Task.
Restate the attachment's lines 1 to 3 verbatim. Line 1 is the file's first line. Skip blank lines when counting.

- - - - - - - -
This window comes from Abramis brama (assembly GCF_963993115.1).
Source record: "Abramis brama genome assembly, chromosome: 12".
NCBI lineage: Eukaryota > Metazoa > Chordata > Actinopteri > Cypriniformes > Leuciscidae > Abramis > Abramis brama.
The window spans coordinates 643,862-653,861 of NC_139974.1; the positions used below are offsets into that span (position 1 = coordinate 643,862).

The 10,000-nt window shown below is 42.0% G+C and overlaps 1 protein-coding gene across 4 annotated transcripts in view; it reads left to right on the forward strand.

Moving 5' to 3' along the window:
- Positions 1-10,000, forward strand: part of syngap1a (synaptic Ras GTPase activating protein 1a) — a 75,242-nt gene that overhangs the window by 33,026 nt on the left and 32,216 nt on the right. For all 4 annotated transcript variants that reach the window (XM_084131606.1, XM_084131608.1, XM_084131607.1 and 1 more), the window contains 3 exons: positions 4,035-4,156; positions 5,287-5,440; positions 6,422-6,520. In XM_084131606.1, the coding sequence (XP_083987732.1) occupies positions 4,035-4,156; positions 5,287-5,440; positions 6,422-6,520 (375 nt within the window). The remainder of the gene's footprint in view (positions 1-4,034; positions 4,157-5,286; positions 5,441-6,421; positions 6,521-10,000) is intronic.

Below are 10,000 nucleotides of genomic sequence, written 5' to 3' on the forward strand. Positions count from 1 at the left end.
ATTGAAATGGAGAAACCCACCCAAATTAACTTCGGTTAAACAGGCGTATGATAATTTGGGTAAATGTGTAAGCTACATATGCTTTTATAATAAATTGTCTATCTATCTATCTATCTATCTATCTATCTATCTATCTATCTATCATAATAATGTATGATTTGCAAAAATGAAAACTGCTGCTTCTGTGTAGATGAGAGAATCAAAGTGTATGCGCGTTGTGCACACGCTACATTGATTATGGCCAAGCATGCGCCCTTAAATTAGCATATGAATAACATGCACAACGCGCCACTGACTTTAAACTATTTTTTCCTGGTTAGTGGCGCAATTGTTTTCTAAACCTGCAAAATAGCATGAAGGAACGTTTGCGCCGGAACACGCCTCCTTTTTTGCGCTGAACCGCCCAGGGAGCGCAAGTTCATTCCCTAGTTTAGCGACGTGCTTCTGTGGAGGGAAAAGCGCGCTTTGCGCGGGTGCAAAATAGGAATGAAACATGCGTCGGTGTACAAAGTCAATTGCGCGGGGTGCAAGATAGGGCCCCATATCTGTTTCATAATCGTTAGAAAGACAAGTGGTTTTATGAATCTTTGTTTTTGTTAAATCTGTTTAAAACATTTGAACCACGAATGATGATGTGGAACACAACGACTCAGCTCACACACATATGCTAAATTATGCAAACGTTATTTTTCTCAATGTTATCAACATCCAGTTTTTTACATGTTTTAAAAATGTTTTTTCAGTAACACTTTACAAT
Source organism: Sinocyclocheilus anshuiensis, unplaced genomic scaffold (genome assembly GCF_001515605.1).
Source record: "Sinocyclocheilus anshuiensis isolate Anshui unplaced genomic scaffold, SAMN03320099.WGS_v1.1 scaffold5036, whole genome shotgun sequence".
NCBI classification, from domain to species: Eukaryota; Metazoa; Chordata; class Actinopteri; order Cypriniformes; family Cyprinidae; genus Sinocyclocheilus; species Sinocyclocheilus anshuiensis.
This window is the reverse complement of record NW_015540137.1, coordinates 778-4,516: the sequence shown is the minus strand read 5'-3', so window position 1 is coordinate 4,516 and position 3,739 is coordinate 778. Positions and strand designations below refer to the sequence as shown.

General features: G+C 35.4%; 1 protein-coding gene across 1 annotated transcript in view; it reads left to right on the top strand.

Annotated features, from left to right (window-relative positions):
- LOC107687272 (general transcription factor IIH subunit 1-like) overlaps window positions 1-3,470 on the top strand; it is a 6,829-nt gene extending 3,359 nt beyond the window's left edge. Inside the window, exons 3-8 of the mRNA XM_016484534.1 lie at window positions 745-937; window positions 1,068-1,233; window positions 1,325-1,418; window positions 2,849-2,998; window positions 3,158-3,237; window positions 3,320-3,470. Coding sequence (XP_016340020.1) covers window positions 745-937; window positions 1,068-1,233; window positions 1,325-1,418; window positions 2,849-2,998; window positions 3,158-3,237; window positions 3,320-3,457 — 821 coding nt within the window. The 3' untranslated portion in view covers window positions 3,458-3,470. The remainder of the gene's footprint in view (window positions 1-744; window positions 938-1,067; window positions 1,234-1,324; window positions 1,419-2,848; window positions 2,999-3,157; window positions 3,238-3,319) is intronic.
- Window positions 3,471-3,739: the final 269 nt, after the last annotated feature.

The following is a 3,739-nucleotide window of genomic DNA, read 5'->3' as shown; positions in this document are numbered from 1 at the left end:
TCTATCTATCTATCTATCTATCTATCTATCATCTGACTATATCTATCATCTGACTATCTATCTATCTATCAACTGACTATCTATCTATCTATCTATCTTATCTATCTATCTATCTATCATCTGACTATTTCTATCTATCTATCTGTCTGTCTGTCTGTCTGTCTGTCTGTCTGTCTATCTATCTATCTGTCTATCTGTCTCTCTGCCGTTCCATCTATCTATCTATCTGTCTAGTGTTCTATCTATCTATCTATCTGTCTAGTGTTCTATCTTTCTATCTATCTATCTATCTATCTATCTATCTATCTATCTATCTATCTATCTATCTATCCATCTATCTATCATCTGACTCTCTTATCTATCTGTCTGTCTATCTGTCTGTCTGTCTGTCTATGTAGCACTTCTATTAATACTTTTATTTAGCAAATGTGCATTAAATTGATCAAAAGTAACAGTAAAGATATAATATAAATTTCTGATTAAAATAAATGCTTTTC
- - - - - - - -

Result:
This window comes from Abramis brama (assembly GCF_963993115.1).
Source record: "Abramis brama genome assembly, chromosome: 12".
NCBI lineage: Eukaryota > Metazoa > Chordata > Actinopteri > Cypriniformes > Leuciscidae > Abramis > Abramis brama.